I squatted at the edge of the field and dug my hands into the freshly tilled earth. The soil was cold but not wet. I sifted the soil through my fingers over and over again, long after my hands began to chill. I did not want to get up, to go back to the barn to get the fertilizer; I did not want tomorrow. I reached for my dog and hugged her, burying my hands, now black like the soil, into her thick fur.
Everyone is given the same post-operative instructions: Rest for one week. But what did that mean for a farmer? My dog—warm, content, smelling of dog—would not tell me. Would it mean I could farm again on the second week? On the third week? My surgeon, when pressed, would not answer my questions. His only concern was a perfectly orchestrated removal of my tiny tumor and a small bit of the surrounding tissue from my right breast.
On one level, I refused to believe that the small tumor in me presented a problem. I couldn’t think of myself as having cancer. I was healthy, fit and strong from 20 years of farming. I worked hard and ate well, giant meals inspired by days spent surrounded by organic vegetables. My friends, too, were shocked. It didn’t make sense to them.
After I spread the fertilizer, I drove the Cub back over the rows a second time. This time the shanks mixed the fertilizer into the rows as they dug. When I drove the Cub back to its place in the barn, my dog did not follow me. Because I had left the garden cart with my seeds and tools at the edge of the field, she knew that I would be back.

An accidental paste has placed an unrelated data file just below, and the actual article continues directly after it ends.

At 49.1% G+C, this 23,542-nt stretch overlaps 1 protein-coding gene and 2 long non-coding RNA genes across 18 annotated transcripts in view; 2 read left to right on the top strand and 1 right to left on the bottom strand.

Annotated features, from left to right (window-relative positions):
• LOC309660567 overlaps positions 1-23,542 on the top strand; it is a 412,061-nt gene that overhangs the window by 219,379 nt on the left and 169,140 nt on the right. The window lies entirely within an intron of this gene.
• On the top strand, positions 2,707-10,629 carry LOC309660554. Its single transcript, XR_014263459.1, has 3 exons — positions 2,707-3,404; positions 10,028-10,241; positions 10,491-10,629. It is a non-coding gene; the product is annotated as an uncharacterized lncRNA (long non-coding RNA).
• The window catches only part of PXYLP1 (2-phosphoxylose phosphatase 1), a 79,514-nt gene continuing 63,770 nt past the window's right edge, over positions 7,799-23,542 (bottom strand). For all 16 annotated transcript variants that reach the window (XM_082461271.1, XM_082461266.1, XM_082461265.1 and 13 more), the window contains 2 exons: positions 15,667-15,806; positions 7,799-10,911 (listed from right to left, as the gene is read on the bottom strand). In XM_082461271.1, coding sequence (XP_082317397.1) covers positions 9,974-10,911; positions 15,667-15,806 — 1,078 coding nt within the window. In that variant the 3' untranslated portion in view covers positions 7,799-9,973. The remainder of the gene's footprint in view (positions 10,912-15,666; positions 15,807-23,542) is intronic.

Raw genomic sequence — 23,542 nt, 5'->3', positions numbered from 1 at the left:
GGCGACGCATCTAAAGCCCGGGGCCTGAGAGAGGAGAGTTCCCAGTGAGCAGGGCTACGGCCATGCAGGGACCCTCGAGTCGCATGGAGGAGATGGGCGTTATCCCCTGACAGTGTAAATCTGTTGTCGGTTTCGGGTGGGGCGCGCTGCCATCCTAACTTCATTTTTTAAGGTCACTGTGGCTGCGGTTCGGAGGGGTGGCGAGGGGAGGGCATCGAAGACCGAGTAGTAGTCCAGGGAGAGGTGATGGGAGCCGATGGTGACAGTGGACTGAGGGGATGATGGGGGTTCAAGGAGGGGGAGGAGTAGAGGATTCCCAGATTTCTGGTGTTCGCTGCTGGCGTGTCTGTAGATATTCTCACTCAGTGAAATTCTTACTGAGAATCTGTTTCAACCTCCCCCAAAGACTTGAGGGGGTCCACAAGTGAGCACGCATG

The muscles in my arms woke up as I used the rake to guide the heavy soil back into the furrows, until they were three to four inches deeper than the smooth beds in which they lay, the perfect depth for planting the seeds. I felt like a tractor, each drag of the rake moving the soil to exactly where it should be. I wanted to know: When will I be healed enough to do this again? Will I be strong enough this summer?
Parsnip seeds take longer to germinate than any other vegetable seed. They bide their time for four to five weeks but if the soil stays the right damp, they will sprout. They will emerge after all hope of them germinating has died. The entire row will arrive at once, sturdy plants marching into the distance, their green contrasted with the dark of the soil. What cannot be seen are their tan roots starting the journey down through the soft soil.
My tears fell into the furrows as I sprinkled the parsnip seeds. I was planting a crop. I didn’t know if I would be alive to eat it—that past week I had written a will and a living will—I was crying so hard I couldn’t see what I was doing. It didn’t matter. In my life as a farmer, I had planted so many seeds that I didn’t need to see. I could feel my way through. I grabbed small handfuls of the seeds. They were flat and flakey and so light that the smallest wind could catch them and blow them away. I scurried down the rows bent over, my hand brushing the earth, dribbling the seeds so that each one landed just where it should be. The seeds would be happy here in these furrows.
When the seeds were in, I used the rake to smooth the beds. I raked them over and over, longer than I needed to. My tears mixed with the dirt. My boyfriend, home from work, watched me, my dog by his side. There was nothing he could do. He could only love me and not question my need to farm.
With the seeds in the ground, we left the field. It was even colder now, though I did not feel it. The sun had set. We walked through the growing darkness to our still house. I was as ready as I could be.